1. Votes

The NoVa group noted that while extremely important in their own right, the voting numbers of American Muslims alone are not influential in the outcome of national elections. Even in swing states, American Muslims cannot change national election results due to their relatively small numbers. Yet, politically engaged American Muslims are most enthused to participate in national elections and less for down-ballot races where their votes may hold more weight. Moreover, given the relatively small population of American Muslims, the cost-to-benefit ratio of increasing voting output is relatively high even for local contests. Still, when the NoVa group decided to support a local candidate, they mobilized community support for candidates in public and private American Muslim spaces such as mosques and homes, hosted candidate forums, held meet-and-greet gatherings, and canvassed. Through such events the community cultivated authentic relationships with candidates and allowed candidates to become more familiar with issues important to the American Muslim community. In addition to improving American Muslim voter turnout in local races, these efforts demonstrated that the community represented by the NoVa group honored and maintained relationships with their allies.

The NoVa group was mindful not to damage existing relationships in the pursuit of their goals for the American Muslim community. Although the group aimed to create a generation of American Muslim leaders and, ultimately, political candidates, their efforts were directed toward spaces where there was an absence of the reflection of American Muslims’ policy interests. If an existing candidate shared and represented the same concerns as the Virginian Muslim community, the community would lend support to that individual rather than using finite resources to shore up an American Muslim contender. By following this principle, they encouraged American Muslims to respect and protect established relationships and were able to conserve limited resources.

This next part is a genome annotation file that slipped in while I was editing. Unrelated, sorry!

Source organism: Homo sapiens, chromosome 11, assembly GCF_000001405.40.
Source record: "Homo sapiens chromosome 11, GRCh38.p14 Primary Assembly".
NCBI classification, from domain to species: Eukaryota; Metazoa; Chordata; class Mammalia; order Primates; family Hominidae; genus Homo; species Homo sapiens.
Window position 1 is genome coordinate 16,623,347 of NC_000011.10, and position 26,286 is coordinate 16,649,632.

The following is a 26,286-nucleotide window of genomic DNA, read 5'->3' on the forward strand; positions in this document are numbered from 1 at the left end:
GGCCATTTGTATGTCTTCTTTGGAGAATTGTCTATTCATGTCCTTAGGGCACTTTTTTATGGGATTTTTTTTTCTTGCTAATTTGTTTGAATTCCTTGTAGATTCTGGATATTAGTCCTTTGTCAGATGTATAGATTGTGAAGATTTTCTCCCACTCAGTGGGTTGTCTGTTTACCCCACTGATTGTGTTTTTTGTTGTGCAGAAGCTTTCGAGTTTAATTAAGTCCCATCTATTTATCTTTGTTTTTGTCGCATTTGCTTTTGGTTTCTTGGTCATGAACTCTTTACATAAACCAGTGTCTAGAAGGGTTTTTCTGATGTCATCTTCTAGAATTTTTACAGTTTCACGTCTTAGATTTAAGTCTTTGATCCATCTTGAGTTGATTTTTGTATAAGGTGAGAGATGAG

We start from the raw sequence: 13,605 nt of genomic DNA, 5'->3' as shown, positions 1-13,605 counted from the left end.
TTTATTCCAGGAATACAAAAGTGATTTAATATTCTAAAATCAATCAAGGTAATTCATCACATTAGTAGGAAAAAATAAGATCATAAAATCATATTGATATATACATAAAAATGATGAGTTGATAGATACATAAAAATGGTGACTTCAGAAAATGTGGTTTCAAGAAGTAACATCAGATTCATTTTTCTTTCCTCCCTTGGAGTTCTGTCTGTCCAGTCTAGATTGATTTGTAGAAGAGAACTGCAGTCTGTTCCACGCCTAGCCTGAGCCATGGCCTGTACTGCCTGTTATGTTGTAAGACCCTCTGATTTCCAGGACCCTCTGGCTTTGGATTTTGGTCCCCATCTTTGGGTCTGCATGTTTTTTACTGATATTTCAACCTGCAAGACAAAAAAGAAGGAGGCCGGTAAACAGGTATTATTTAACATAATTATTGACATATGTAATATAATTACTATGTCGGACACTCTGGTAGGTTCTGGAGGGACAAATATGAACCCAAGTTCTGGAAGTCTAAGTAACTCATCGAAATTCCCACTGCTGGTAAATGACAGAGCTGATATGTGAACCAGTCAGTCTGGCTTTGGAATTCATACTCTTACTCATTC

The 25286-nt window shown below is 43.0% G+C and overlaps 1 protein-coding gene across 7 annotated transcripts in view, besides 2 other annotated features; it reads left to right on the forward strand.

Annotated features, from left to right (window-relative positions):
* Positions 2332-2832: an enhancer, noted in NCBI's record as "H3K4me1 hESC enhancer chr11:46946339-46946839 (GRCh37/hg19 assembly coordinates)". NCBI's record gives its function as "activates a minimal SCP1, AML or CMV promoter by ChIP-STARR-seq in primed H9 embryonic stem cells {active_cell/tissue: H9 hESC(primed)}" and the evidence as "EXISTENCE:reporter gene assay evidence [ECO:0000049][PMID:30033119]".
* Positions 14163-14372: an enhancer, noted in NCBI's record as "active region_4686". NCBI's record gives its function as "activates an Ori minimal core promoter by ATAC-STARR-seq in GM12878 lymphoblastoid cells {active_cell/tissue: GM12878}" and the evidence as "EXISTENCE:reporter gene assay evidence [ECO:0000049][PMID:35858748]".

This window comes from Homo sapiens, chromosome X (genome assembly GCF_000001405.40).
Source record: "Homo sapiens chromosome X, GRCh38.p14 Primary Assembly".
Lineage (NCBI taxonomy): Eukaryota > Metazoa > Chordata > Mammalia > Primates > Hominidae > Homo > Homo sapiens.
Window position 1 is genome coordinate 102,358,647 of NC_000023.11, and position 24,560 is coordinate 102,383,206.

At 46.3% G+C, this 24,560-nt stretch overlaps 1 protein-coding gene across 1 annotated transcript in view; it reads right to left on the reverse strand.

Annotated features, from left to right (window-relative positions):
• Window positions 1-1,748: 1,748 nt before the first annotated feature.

2. Strategic Financial Support

Once the NoVa group vetted candidates as minority business owners and American Muslim community members, they deployed their collective financial resources strategically across different viable candidacies rather than investing in one race. The group’s efforts focused on state contests as opposed to national elections. The following interview quote from a NoVa group member demonstrates the rationale behind strategic use of donations and how it could have a widespread and long-term impact on American Muslims:

“[If you raise $3 million,] You take that $3 million and spread it across 40 different races and [American Muslim] workers across those different races.… You’re betting on 40 people and not one person. You’re energizing a whole set of people. Those 40 people will have a hundred different relationships. You are solidifying 4,000 relationships. Real relationships are when people can rely on those people five to ten years later, too.”